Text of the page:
By Jo Musonda
Last Tuesday on December 1, the world celebrated World AIDS Day. And this month marks my 25th anniversary of working in the HIV/AIDS sector. I’ve been reflecting on how the world has changed for people living with HIV within a quarter of a century.
In the beginning of my career in London, most of my patients were gay men. So telling your loved one that you had HIV was a double disclosure of coming out about your status and being open about your sexuality. It was stigma that really got me interested in working in HIV in the first place.
People were genuinely terrified about knowing their status, as what was the point of knowing you were going to die a terrible death? Increasingly, more people from sub-Saharan Africa, primarily Ugandans, Kenyans, Zimbabweans and Zambians – were testing positive too.
Following the Rwanda 1994 genocide, I dreaded giving the HIV results to every Rwandan woman I counseled as the vast majority were HIV positive after experiencing rape being used a weapon of war. Women were advised to try and avoid getting pregnant as the virus would more than likely be passed onto the baby.
Fast-forward two years later in 1996 and a huge breakthrough happened. By combining three or more different drugs or antiretroviral therapy (ARVs), people were living much longer and getting far fewer HIV-related infections. As a result, many began getting tested as now there was a reason to know your status.
During that time, I was working for an NGO called Body Positive. We literally moved from funeral planning to back to works schemes within one year. The change was incredible!
In 2003, I moved to Zambia. What a shock to the system. It was like going back in time. There wasn’t HIV treatment available, except for a handful of wealthy individuals who could afford private prescriptions. The country was in a constant state of mourning. I attended more funerals in my first six months than I had ever gone to before.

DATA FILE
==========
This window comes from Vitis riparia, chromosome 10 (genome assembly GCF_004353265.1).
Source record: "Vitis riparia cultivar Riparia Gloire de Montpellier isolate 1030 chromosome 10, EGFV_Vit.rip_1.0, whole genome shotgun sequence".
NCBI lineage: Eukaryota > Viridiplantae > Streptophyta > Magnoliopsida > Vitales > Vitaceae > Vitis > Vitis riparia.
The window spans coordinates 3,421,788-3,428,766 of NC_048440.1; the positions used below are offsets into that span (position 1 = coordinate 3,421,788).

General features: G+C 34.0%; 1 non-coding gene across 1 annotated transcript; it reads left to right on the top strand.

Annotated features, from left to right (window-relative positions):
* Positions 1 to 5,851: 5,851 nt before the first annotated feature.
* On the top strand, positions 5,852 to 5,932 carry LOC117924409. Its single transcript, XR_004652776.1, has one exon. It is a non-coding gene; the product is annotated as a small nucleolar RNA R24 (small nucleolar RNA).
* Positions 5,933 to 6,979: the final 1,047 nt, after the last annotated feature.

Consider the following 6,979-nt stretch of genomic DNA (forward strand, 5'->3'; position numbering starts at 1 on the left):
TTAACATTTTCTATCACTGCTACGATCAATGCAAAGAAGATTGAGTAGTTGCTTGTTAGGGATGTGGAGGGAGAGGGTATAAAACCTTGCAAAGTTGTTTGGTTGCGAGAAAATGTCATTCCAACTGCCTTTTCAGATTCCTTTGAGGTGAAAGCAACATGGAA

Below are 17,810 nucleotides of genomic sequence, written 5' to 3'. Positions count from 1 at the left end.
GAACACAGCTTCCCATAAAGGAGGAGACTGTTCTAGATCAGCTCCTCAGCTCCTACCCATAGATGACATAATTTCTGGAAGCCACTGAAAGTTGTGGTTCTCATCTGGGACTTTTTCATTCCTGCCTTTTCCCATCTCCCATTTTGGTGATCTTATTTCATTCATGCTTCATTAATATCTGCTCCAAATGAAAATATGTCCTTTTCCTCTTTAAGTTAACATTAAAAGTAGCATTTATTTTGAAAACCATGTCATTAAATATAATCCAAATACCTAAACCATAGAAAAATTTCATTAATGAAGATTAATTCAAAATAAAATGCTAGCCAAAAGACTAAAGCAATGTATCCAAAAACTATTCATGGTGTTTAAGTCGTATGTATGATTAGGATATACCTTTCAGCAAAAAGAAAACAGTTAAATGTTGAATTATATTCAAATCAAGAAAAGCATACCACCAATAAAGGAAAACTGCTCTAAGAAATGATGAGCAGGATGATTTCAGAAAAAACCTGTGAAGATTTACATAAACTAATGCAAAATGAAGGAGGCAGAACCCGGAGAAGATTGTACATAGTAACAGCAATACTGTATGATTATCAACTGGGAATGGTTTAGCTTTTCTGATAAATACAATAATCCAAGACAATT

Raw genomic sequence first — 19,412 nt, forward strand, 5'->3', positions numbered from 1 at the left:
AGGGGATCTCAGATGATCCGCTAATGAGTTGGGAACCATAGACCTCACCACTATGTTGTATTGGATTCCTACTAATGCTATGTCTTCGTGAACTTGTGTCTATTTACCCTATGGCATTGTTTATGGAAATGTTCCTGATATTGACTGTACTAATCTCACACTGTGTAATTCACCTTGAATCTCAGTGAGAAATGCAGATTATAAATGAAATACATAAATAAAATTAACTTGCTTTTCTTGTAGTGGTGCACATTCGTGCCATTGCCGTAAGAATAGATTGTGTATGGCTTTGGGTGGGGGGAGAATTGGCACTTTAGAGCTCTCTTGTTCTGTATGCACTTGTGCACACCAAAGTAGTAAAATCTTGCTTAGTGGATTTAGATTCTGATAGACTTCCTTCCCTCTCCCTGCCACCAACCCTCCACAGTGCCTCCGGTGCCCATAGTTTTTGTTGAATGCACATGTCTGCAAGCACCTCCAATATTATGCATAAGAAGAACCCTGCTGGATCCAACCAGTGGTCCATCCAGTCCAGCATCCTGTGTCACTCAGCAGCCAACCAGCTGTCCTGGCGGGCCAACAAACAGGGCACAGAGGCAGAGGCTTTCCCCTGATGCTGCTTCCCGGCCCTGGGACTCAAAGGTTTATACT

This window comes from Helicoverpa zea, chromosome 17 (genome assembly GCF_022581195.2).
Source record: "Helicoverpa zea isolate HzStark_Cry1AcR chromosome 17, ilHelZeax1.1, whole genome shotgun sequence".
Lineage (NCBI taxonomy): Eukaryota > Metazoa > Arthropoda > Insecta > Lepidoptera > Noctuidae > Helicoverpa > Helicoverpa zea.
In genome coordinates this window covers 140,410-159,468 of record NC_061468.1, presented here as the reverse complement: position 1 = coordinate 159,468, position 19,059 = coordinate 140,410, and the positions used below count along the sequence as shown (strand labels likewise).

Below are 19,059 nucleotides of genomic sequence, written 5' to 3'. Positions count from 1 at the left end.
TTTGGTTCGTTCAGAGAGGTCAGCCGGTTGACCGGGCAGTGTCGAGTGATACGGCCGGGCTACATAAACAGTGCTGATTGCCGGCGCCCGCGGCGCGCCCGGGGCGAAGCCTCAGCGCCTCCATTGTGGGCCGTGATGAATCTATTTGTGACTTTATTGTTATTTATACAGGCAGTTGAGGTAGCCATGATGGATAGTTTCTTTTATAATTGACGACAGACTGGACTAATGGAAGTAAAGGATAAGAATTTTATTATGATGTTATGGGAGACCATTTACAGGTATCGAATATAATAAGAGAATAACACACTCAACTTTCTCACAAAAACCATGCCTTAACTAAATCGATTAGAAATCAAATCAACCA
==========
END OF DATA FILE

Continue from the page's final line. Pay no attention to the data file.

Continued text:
Zambian pregnant women didn’t want to know their HIV status in case their husbands beat them or left them for testing positive. And a new phenomenon that I’d never encountered in the United Kingdom: there were now street kids everywhere, hundreds of them, orphaned by AIDS.
I was overwhelmed with what I could do but also struck by the resilience of the Zambian people and their determination to change the system.
Many said that gaining universal access to HIV treatment, such as ARVs, couldn’t happen in Africa. The drugs were too expensive, the health systems were too weak and the road structure too poor. The list of “why nots” went on and on.
However in 2005, the President’s Emergency Plan for AIDS Relief (PEPFAR) enabled ARVs to become available in Zambia and at no cost. Looking back on a decade of improved access, prevention programs, free HIV testing and treatment, I can see how far Zambia has come, with half a million people now currently taking ARVs in Zambia alone.
People are now living with HIV, not dying from it.
People are getting tested for HIV, especially during pregnancy. And even husbands are going to antenatal clinics with their wives and testing together.
People are talking about HIV, accessing treatment, increasingly becoming open about their status, having children being born HIV-free, supporting their families and living their life with hope.
Many organizations, including PCI, have helped communities tackle HIV, both in terms of raising awareness, improving prevention, accessing condoms and HIV testing, reducing stigma, preventing mother-to-child transmission (PMTCT) and caring for orphans and vulnerable children (OVC), affected by HIV.
I’m very proud that PCI Zambia has been part of that journey and has helped to improve the lives of people living with HIV (PLWH). Things are not perfect and there is still so much to do but it’s important for us to take a moment to reflect on how much we have achieved as we continue to innovate on how to improve global health and look to an eventual future when there could be zero new HIV infections.
Jo Musonda is the Country Director, Zambia for PCI.